Almost one-third of UK businesses are habitually targeted by hackers, but most are satisfied with their security measures, according to the Department of Trade and Industry’s latest Information Security Breaches Survey.
The survey of around 1,000 UK organisations, big and small, found that the number of companies targeted by hacker ‘scans’, which randomly probe corporate computers to test for vulnerabilities, had grown from 7% to 13% since the last time the survey was carried out two years ago. It discovered that each business is ‘scanned’ about once a week on average, with large companies targeted more frequently than others.
The survey also found that the proportion of companies failing to foil hack attacks has increased from 1% to 4% since 2002. Of those, three-quarters regarded hacking as a bigger headache than even the most serious virus attacks – not only because of the financial damage it could cause but also because of the time and resources invested in remedying the problem.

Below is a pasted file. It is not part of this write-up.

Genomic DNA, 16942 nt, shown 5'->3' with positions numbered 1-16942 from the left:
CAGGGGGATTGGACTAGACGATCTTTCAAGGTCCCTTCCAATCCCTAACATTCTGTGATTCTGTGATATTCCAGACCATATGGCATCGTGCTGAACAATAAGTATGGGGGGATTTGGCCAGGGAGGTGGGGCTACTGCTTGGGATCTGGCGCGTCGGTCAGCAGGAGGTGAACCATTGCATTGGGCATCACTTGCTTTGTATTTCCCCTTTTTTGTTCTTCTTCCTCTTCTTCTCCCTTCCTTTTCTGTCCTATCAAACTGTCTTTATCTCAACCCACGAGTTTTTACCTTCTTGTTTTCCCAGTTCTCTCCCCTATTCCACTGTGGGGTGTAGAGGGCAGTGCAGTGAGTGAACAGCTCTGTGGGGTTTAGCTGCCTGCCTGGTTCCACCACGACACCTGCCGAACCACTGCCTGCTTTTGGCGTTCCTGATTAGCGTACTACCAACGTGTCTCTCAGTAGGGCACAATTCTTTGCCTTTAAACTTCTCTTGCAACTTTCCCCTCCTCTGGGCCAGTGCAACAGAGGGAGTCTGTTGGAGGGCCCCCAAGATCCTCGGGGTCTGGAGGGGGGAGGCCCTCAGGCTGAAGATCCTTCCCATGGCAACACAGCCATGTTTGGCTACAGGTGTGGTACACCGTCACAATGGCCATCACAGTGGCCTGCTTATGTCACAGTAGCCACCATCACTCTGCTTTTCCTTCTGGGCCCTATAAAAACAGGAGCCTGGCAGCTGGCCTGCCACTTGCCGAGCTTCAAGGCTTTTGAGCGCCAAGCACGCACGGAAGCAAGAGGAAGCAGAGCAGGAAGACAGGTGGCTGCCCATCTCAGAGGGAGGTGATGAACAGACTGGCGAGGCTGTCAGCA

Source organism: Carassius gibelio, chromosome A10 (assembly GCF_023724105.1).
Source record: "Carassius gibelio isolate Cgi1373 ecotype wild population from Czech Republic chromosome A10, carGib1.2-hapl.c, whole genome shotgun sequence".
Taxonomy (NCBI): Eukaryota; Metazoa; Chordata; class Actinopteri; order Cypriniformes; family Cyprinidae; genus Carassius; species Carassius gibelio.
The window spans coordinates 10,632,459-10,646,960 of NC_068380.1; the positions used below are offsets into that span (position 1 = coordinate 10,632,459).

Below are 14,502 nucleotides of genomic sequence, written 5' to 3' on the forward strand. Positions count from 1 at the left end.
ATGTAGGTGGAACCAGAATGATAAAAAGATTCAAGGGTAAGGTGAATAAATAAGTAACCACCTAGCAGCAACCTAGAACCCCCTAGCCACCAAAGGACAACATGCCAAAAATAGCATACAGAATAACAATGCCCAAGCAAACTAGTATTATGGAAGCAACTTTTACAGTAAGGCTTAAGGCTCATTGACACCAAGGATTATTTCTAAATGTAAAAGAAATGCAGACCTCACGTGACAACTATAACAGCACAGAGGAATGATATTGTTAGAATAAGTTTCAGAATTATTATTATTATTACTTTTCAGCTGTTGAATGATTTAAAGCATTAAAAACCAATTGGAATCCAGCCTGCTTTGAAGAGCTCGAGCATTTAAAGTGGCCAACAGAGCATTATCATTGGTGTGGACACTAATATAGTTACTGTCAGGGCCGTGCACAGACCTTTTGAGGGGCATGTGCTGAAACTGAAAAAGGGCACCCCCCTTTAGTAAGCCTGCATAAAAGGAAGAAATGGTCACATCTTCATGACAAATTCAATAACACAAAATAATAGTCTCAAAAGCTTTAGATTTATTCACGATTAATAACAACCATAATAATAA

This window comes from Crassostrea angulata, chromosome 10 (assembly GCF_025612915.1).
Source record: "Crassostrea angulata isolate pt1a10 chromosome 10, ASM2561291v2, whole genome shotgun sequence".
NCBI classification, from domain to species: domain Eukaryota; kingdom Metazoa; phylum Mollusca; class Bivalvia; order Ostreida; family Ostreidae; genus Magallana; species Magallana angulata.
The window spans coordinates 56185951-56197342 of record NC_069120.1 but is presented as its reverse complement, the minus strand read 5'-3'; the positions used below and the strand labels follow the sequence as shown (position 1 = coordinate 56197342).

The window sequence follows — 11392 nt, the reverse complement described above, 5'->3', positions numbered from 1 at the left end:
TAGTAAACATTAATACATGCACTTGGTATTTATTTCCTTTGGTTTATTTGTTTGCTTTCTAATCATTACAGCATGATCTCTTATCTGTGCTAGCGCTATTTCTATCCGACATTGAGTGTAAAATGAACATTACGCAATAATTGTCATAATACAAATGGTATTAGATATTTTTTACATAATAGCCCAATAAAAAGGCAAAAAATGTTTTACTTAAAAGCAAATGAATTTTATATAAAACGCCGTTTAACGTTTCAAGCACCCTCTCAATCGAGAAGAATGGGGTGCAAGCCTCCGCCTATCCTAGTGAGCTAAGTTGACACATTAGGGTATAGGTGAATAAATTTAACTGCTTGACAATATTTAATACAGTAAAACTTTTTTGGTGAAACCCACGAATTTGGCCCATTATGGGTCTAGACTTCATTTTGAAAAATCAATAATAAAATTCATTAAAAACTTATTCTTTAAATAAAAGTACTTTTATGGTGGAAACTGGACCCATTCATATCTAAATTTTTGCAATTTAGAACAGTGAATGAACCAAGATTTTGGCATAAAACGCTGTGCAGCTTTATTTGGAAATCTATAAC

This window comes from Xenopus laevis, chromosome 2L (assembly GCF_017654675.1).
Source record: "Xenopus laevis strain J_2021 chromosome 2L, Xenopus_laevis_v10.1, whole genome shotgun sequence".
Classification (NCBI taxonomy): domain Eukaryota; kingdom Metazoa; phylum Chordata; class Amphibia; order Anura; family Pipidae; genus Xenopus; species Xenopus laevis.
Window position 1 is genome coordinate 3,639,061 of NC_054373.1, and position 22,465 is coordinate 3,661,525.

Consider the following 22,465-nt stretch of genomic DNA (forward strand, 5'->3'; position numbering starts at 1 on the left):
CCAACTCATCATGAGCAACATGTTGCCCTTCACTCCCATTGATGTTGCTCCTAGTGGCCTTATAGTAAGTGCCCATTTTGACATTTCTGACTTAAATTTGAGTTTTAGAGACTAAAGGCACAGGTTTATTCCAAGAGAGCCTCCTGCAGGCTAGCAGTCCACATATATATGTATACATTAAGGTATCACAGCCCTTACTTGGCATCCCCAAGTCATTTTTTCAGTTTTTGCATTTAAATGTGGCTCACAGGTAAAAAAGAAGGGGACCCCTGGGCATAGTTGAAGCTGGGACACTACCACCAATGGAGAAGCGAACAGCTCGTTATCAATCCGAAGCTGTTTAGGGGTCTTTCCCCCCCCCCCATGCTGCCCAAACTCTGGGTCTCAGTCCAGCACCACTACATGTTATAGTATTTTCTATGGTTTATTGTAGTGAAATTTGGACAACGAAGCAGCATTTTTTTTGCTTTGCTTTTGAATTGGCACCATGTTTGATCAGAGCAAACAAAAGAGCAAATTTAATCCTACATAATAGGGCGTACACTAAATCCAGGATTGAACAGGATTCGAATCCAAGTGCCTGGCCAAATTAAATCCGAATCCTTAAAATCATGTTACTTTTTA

The results of the survey, which was conducted by an industry consortium led by PricewaterhouseCoopers, seemed to suggest that one of the reasons for the growing frequency of attacks was the growth in the number of transactional web sites. In 2002, only 13% of companies had them; now, 73% do.
Firewalls are the most common form of defence, used by 75% of companies. But more than half of firewall users admitted it was their only protection, and 12% admitted they did not have any defence at all. The larger the business, the more likely it is to protect its web site with a firewall and intrusion-detection software.
The report also expressed concern that, although 72% of businesses were “quite or very confident” about their protection, there was evidence of a lack of effective monitoring, which suggested that some businesses might be underestimating the dangers.
But attempts to combat the problem has backfired on some companies. False positives – legitimate emails filtered out in error – are “worse than spam”, says Craig Whitney, FrontBridge’s European managing director. He cites examples of ecommerce receipts, travel tickets and even personal emails blocked by filtering software.